Who is a Data Analyst?
Data analysts collect, process, and perform statistical analyses on data. Their goal is to discover how data can be used to answer questions and solve problems. Every business collects data to help the company make better decisions. A data analyst transforms this data into meaningful information which business stakeholders can understand and take actions upon. The problems solved by a data analyst range from developing a pricing strategy, reducing customer attrition, and improving customer satisfaction, to solving any issues faced by the company that are costly.
Since the ‘data analyst’ job is relatively new in the market, there is also a lot of confusion regarding the exact role. Moreover, there are other similar sounding job roles, such as data scientist and data engineer, which add to the confusion. Before diving deep into the challenges faced by a data analyst, let us look at the differences between these three roles.
Description of the different job roles
|Data analyst||Data scientist|
Now that we’ve taken a look at the differences in the job roles, let’s understand the challenges faced by a data analyst in an organization.
5 Pain Points of a Data Analyst
Nature of the data
Data stored by businesses, in most of the cases, is never directly analyzable. It requires extensive cleaning before actually using it to generate insights. The first few questions you need to ask after looking at a dataset are: Does the data make sense? Does each column have the right values? — for example, does the name column contain only names and does the address column contain only addresses? Are there missing or junk values? etc. Only after confirming the validity of the data, can you go ahead with the analysis. Depending on the quality of the data, data cleaning may take a lot of time which is a major challenge for a data analyst.
Analytics is an iterative process
Data analytics is a continuous and iterative process. Many businesses try to get a one-shot solution in a short period of time. However, in real-world problems, the problems evolve over a period of time and clarity is attained only as we perform the analysis. Constant communication is required between the business stakeholders and the data analysts to ensure a successful analytics project.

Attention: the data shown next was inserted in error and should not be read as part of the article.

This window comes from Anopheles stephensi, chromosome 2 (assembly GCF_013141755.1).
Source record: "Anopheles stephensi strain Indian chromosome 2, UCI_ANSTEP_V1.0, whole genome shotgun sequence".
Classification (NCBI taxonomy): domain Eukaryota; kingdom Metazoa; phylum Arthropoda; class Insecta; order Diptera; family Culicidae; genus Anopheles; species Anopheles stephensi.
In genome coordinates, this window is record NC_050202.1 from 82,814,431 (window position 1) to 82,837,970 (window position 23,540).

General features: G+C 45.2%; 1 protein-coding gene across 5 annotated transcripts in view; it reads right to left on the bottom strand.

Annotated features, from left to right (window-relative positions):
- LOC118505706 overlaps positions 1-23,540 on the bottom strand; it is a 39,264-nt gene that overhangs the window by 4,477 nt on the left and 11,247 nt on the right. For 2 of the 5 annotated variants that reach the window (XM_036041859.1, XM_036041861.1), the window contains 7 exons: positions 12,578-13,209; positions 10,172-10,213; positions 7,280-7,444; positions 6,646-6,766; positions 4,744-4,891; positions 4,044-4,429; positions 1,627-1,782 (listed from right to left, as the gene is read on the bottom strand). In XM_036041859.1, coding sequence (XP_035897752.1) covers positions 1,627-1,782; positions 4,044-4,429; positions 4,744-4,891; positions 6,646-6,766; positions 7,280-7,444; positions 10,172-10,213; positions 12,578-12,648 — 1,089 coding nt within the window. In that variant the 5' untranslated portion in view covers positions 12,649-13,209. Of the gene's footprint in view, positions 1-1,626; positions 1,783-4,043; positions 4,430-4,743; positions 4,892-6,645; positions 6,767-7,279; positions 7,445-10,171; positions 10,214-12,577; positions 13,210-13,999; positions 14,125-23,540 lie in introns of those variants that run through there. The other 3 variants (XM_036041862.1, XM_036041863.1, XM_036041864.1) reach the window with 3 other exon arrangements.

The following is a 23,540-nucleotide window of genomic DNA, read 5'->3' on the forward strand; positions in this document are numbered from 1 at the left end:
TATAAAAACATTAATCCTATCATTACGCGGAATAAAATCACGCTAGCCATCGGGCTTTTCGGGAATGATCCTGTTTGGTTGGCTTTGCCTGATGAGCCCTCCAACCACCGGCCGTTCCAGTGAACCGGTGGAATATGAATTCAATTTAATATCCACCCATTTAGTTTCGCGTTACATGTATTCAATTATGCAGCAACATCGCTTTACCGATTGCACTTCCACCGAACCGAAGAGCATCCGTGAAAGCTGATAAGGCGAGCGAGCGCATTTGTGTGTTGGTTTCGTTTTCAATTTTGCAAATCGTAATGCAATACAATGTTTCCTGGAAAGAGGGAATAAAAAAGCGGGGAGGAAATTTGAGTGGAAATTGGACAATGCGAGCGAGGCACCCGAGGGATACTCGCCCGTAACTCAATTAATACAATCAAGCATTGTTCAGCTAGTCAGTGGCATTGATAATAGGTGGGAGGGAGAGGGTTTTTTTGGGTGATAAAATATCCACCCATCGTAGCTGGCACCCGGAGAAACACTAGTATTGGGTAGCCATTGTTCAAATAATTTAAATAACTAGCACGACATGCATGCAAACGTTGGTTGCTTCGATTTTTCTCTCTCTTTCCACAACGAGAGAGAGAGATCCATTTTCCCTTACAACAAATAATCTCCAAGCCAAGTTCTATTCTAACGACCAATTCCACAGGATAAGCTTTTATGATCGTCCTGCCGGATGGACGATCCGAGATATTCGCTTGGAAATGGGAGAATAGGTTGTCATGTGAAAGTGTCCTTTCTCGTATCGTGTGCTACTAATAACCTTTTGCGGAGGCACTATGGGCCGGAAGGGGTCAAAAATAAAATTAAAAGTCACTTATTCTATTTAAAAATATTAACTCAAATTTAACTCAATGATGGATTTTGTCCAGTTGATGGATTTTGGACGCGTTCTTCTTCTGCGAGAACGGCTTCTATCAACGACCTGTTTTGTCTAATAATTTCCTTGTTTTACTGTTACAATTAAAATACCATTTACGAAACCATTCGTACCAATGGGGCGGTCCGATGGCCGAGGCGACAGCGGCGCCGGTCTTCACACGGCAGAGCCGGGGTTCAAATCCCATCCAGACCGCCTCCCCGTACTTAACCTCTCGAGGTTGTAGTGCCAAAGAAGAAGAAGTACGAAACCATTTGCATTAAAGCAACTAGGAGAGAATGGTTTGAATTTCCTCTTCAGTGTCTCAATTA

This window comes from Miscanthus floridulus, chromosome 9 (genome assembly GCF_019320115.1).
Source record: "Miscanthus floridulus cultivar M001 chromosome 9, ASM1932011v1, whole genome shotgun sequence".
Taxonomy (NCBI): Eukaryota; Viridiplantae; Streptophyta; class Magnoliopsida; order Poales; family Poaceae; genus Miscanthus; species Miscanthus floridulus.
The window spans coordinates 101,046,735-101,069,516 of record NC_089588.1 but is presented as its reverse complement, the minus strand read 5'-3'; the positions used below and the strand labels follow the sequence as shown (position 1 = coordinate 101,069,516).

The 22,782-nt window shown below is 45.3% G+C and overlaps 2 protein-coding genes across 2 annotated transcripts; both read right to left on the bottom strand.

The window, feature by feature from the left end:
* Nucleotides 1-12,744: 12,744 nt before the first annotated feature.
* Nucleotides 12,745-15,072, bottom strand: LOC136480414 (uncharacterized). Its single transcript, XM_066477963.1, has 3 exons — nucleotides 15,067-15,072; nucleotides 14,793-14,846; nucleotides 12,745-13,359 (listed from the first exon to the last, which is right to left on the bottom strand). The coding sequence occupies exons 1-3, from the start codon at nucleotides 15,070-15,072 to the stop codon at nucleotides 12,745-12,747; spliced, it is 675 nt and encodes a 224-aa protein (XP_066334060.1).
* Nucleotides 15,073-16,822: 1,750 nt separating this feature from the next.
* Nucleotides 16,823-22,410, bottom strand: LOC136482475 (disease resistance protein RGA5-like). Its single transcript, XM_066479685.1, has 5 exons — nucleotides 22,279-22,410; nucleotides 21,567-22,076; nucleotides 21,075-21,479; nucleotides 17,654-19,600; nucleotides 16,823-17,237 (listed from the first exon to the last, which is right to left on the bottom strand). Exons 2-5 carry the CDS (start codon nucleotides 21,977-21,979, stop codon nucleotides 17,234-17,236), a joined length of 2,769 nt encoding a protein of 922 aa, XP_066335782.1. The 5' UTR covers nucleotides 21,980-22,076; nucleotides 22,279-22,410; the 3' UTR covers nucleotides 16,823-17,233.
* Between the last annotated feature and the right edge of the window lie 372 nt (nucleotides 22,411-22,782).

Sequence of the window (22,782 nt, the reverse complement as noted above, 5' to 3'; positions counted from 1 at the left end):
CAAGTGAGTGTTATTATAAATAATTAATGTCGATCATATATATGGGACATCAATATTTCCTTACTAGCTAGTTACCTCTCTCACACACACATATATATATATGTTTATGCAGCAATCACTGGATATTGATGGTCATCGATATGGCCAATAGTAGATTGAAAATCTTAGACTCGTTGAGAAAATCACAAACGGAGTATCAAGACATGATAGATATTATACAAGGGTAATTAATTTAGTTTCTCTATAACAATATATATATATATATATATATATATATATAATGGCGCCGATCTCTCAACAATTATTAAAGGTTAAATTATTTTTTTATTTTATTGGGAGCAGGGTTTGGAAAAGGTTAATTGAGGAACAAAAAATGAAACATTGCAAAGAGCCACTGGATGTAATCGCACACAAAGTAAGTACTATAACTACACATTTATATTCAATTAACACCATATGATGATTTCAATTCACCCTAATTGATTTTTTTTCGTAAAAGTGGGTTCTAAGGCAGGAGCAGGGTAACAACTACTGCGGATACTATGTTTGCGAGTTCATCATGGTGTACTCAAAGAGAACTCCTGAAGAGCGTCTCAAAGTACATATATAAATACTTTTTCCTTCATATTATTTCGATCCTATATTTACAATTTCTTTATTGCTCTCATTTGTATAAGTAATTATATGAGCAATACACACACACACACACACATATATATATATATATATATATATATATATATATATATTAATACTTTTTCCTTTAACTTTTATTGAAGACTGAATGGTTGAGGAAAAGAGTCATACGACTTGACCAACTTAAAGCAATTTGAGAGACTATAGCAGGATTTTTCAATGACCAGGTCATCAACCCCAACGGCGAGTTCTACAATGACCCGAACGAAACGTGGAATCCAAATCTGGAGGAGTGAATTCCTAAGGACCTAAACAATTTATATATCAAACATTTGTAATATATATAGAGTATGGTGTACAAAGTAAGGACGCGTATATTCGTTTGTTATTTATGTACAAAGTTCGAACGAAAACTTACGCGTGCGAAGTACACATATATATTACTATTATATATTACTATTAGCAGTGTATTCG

Non-consumption of results
The aim of any analytical project is not only to generate insights for the business, but also for the business to implement the recommendations and measure success. If any action is not taken on the results of the analysis, then the analysis is futile. A way to ensure consumption of results is to make sure the analytical roadmap does not deviate from the business objective. As mentioned in the previous point, a meeting cadence between the stakeholders and analysts is necessary for guiding the analytical work.
Unsynchronized data sources
Analytics is holistic only when data is readily available and accessible. Different data sources should be linked with each other for data to be made usable. To enable this, data governance should be considered as an essential foundation in every organization. A lack of data connectivity can be a hurdle for data analysts as it leads to deficient insights and unactionable recommendations.
Muddy business objectives
Most often, business problems are muddy as there is a lack of clarity regarding the objectives and outcomes of the analysis. Business problems usually start with a vague and high level objective such as increasing sales, reducing customer attrition, increasing member footfall, or improving customer satisfaction, etc. To ensure the efficacy of the analysis, this high level objective needs to be broken down into sub-problems for it to be worked on in an analytics project.
Data analyst is one of the hottest career options in today’s market as analytics has completely transformed how decisions are made in an organization. However, there are a lot of challenges to overcome for ensuring utilization of analytics. The objective of all analytical work is to improve the business in some way. The biggest gap however is that even though vast amounts of data are being collected and stored, actionable analytics is still scarce. This is what’s known as the utilization gap. To ensure analytics is utilitarian and impactful, business stakeholders and analysts should work hand in hand throughout the course of the project.